The bill is about “threats to the security of Canada,” which include but are not limited to: interfering with the ability of the Canadian government to maintain economic or fiscal stability; espionage; interference with critical infrastructure; terrorism; and doing anything in Canada that undermines the security of another state.
(“Lawful advocacy, protest, dissent and artistic expression” are exempted from being threats to the security of Canada. But how well do governments define those things in times of “great evil”?)
What happens when government policy threatens the security of Canadians - like, say veterans, or aboriginals, or racialized youth? What happens when targeted groups stand up for themselves in protest, possibly blocking highways and the like to ensure they have an impact and are heard?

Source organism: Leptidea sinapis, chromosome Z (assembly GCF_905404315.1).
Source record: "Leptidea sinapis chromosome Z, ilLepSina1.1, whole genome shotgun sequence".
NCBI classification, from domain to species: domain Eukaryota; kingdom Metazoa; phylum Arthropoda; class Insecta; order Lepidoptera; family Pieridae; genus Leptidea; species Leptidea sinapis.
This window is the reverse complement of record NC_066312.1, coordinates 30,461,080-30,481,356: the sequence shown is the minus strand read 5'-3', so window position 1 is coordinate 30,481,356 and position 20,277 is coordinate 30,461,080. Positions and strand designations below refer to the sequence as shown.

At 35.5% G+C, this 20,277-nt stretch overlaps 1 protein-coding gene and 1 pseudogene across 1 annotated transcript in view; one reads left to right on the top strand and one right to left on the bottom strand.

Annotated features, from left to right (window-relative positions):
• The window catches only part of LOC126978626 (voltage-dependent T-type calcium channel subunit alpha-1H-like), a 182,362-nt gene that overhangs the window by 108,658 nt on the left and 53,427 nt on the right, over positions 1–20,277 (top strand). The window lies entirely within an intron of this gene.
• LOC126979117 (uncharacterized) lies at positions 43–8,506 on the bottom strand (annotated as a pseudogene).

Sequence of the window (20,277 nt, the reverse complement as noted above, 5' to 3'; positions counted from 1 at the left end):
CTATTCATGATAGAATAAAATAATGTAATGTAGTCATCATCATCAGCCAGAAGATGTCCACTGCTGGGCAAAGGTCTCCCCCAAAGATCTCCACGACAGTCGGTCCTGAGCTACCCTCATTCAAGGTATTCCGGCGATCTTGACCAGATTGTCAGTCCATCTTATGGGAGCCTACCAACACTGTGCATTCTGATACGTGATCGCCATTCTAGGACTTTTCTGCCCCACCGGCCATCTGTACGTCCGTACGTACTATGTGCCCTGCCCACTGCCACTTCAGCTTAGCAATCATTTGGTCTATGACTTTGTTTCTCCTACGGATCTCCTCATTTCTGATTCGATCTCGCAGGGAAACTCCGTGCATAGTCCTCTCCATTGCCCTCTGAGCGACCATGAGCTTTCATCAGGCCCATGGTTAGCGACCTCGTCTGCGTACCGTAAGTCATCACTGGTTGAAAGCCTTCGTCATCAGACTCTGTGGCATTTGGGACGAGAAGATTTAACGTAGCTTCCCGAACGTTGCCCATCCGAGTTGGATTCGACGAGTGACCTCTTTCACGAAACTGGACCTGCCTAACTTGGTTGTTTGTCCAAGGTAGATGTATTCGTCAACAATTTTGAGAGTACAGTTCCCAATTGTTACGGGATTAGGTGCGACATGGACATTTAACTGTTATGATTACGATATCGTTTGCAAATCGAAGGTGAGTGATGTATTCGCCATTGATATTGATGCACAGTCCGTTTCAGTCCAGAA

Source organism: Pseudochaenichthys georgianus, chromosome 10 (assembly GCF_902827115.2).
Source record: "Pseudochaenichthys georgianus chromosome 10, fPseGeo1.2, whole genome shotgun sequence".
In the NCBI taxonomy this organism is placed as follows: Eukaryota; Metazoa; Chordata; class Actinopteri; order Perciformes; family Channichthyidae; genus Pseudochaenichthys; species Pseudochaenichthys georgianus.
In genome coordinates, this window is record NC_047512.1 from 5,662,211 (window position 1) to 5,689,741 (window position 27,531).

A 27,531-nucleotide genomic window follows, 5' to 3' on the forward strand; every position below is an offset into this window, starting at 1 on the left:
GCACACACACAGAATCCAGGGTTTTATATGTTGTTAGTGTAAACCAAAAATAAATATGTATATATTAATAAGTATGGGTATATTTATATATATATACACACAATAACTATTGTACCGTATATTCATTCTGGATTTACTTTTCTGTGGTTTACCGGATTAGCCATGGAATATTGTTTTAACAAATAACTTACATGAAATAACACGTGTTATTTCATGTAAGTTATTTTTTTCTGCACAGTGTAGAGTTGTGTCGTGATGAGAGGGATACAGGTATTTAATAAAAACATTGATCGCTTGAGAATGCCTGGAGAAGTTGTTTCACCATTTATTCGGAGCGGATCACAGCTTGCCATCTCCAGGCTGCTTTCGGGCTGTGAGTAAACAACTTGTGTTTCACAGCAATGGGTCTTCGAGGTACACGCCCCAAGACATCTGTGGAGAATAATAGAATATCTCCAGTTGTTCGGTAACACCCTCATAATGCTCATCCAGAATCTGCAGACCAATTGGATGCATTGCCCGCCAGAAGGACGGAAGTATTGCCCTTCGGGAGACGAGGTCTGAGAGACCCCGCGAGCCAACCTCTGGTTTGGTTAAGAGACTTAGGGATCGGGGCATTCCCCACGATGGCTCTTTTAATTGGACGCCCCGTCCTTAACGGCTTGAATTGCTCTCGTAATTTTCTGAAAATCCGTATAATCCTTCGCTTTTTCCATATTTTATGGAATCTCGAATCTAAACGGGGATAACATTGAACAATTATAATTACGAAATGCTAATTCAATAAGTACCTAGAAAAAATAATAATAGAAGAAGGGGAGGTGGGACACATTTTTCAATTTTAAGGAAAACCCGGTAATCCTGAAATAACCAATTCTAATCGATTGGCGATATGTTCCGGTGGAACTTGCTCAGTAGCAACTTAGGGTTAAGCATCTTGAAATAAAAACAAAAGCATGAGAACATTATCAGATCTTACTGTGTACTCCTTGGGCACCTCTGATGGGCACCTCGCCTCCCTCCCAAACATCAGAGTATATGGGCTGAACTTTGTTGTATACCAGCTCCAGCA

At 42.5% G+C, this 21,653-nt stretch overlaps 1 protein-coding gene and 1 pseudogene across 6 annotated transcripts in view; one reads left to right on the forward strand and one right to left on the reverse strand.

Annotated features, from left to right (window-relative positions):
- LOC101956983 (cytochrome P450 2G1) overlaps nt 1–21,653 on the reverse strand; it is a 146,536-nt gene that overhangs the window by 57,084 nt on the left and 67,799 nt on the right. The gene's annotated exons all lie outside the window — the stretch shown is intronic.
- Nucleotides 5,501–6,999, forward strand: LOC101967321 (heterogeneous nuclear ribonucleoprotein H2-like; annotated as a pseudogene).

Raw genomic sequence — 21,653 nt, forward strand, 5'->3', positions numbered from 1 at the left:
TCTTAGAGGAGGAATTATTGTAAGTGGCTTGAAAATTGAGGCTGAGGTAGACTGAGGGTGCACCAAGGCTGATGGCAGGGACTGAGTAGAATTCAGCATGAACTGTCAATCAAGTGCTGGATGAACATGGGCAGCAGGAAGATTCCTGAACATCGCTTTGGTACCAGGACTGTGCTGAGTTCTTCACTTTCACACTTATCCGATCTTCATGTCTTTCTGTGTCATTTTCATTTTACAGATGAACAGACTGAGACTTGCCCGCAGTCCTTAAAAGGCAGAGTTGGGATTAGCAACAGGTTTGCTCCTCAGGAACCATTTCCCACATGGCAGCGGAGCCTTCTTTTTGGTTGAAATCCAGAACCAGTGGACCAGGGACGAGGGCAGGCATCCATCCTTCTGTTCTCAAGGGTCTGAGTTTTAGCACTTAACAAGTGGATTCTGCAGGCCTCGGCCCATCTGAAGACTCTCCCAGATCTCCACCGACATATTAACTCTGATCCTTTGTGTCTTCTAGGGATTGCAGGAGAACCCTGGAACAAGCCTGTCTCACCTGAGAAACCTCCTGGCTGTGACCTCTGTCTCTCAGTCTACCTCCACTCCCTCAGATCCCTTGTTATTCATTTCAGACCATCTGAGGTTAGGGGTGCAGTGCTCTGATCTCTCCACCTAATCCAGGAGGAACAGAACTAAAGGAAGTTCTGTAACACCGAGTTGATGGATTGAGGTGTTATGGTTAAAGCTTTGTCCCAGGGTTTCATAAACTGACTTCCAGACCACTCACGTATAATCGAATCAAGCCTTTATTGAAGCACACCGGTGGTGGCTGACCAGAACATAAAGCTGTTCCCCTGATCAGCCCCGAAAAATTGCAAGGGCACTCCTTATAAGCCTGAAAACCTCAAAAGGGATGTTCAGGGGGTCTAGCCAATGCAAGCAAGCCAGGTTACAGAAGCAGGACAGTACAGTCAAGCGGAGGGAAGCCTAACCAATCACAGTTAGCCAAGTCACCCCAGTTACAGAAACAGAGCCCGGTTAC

Such acts of self-advocacy certainly interfere with the government's ability to maintain stability. But then, so was a singular dependence on oil, but that's off-message.
This is the message:
On Friday, Mr. Harper – intoning that “a great evil has been descending over our world” – tabled his new anti-terrorism act.
A great evil is indeed descending over our world. It's nothing new. In fact, we know exactly what this evil looks like.
Wonder whether Harper likes the Rolling Stones?
So if you meet me
Have some courtesy
Have some sympathy, and some taste
Use all your well-learned politesse
Or I'll lay your soul to waste